Haket says he hopes this will improve the service provided by staff, as it should change the culture. 

“It is about dealing with it. Understanding. If a passenger is waiting for a train, gets on and is then told there is a detour, staff will have known that was going to happen. That is not what the customer wants. 

“The commuter has a choice. I know that. I am a commuter. I will walk to the same carriage. Commuters are predictable, and we need to offer them predictability.” 

Ward agrees: “I want infrastructure to be boringly predictable. My people need to release they are a service provider. There are principles to ensure people get their trains. They need to communicate consistently. After six and a half weeks we are further along with that. The underlying problems can be addressed.”

Ward highlights a recent problem to show that a change in culture is already beginning. 

“At 1345 on March 16, a technician at Ingatestone saw there was a problem. A wire was frayed. We were renewing the catenary that weekend, so it could have been left for 24 hours. Instead it was discussed how long it would take to repair. Forty minutes was the answer, and it was done in 36. It cost around 400 delay minutes, but I would argue that six months ago it would have been 10,000 delay minutes had it failed. 

“There needs to be a knowledge of knowing what is needed, what is available. Look at the weekends - we haven’t suppressed demand, we have destroyed it.”

Haket picks up the thread: “We looked at 2013, where there is a plan for 28 weekend closures and a ten-day blockade at Christmas for the four tracks between Shenfield and London.”

Ward explains the change: “There is now a plan for Ruud to run trains. Maybe we will need one weekend. Looking at 2013 - there were 28 weekends with a four-track blockade. Now we have three.

“The trade-off is we will end up with a regime of night-time work. If you have a four-track railway on a Sunday, then you can run a two-track railway. Shenfield-Colchester work takes place in 2013. That will be agreed, and take Greater Anglia forward. You cannot take a five- to six-year view about plain line renewals and OLE renewal without planning. For the OLE project it can be planned like a production line. That enables me to say you do not need 25 weekends.”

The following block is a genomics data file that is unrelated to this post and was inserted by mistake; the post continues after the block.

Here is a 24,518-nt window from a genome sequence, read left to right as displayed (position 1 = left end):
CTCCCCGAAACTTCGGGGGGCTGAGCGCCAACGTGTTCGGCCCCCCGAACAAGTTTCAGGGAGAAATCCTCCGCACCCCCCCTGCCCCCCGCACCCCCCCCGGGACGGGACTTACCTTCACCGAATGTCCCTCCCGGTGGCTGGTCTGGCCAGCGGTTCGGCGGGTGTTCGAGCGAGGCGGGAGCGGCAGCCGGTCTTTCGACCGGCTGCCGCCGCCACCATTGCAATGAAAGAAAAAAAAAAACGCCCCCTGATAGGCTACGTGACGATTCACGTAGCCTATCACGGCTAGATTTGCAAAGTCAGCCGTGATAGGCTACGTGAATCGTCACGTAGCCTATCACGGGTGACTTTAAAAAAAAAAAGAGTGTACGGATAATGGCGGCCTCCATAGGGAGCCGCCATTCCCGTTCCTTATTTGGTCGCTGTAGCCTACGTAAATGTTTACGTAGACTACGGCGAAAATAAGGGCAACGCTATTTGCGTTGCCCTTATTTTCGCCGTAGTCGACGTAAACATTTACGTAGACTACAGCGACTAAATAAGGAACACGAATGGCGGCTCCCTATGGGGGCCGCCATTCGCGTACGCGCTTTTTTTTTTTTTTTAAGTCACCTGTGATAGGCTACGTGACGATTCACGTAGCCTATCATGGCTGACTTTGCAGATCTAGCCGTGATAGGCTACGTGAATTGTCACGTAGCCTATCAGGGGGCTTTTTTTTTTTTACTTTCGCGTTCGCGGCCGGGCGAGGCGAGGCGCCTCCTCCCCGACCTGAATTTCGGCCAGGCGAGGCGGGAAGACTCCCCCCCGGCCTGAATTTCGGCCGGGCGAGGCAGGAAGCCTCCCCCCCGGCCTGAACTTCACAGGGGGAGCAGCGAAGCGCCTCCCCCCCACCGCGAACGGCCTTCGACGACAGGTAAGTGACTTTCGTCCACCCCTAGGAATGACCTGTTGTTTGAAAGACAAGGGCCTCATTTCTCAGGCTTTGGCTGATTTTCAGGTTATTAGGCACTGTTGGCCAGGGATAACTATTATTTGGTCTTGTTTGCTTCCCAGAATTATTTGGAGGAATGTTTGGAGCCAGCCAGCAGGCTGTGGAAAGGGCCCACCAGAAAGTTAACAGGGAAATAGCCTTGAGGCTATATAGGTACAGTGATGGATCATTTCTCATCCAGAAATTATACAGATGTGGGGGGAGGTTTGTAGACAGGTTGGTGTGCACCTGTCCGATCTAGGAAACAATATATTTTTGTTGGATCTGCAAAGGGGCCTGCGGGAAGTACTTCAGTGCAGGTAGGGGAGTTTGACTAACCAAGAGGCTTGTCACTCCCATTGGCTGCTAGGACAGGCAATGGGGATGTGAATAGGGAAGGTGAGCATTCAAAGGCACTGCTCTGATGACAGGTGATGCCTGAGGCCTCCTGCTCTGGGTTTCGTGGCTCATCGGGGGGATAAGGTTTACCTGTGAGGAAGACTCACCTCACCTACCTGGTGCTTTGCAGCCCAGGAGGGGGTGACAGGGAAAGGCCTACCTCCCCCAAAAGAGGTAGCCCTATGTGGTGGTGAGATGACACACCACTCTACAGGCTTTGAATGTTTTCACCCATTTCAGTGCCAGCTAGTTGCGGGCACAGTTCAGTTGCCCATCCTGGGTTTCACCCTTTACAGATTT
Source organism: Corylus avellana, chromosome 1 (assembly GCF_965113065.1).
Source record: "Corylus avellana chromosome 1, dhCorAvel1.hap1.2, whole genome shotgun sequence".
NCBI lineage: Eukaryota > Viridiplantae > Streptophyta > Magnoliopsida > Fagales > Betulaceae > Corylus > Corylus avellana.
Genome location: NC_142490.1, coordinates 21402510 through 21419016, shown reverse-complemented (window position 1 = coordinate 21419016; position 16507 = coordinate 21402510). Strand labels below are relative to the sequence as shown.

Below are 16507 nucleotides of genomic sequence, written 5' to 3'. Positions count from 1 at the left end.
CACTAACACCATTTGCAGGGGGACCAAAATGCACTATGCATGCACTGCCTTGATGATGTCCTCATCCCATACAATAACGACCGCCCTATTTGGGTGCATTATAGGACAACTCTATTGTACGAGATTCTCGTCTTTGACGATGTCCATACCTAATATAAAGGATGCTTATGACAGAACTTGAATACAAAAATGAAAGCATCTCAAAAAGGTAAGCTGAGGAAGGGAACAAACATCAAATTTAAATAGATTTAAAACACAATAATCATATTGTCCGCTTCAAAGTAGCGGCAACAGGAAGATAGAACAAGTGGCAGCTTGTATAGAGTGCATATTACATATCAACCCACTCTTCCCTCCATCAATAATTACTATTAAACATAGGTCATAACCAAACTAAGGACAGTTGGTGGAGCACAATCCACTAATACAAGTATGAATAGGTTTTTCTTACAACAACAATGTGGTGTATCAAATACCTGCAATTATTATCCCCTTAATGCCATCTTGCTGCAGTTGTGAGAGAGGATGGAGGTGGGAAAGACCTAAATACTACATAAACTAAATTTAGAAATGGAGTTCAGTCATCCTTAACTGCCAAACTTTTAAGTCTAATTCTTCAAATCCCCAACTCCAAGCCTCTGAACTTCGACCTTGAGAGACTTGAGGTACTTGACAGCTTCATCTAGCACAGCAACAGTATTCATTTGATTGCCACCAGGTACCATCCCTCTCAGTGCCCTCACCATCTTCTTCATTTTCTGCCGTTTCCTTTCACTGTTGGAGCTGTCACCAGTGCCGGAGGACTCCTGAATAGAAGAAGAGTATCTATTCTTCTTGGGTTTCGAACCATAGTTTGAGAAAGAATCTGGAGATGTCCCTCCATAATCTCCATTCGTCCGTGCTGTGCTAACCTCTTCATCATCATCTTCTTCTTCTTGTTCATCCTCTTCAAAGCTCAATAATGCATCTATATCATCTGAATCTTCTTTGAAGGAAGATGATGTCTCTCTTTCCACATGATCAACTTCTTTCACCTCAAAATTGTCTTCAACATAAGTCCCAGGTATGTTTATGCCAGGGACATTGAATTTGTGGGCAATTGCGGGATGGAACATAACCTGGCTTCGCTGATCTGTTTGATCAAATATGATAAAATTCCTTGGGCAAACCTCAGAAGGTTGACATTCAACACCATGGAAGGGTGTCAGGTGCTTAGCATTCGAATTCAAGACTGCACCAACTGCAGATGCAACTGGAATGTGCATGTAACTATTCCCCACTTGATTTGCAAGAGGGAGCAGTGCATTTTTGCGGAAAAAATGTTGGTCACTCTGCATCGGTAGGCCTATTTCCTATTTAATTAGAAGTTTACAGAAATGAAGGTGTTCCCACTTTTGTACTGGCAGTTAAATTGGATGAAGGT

Ward can talk about being able to plan for five to six years, because he has the long-term knowledge that Network Rail is the owner of the railways. Haket, on the other hand, is in charge of a franchise that runs for just 29 months. Surely he cannot think so long-term?
“We have custody of the railway for 29 months. I am not going to do things that will kill off after the 30th month - it is not the Abellio style,” he says.

“We have two and a half years, and it is a grand project. You will see enormous customer service - we will ask what can be done for the infrastructure and rolling stock because that causes delays.

“For further improvements there is a lot around customer information. All staff will get BlackBerrys. We took over Northern in 2004, and in 2005, before everyone had a smartphone, I walked into a station and a passenger walked in and told people that the train was late. 

“Every customer now has apps on their phone that can tell them that, but staff don’t. They currently do not know as much as the passenger. That needs to change.”

But surely Abellio has bigger plans for the franchise than merely improving customer service and trying to improve rolling stock reliability?

Haket confirms Abellio will want to go for the 15-year franchise that begins in July 2014, and says: “There are fundamental questions for the ITT . What do we do about capacity on the Great Eastern? What to do about the Essex commuters against the famous Norwich in Ninety campaign? What do we do with ‘315s’ when Crossrail takes over? How do we deal with inter-city stock? Is it an upgrade or replacement? 

“There are obvious questions, but until you see the context of the document you do not know. There are stations - Chelmsford, Stratford and Tottenham Hale - that in the long term will be unviable because of capacity.”

Ward concludes: “The good thing about March 16 was that I didn’t have to get involved. As an MD I aspire to that. There is a snowball rolling down a hill here. There are systemic things to fix, and with the 2012 Games it means some things have to be kept spinning.” 

You suspect that with these two at the helm, things may just be changing for the better in Anglia.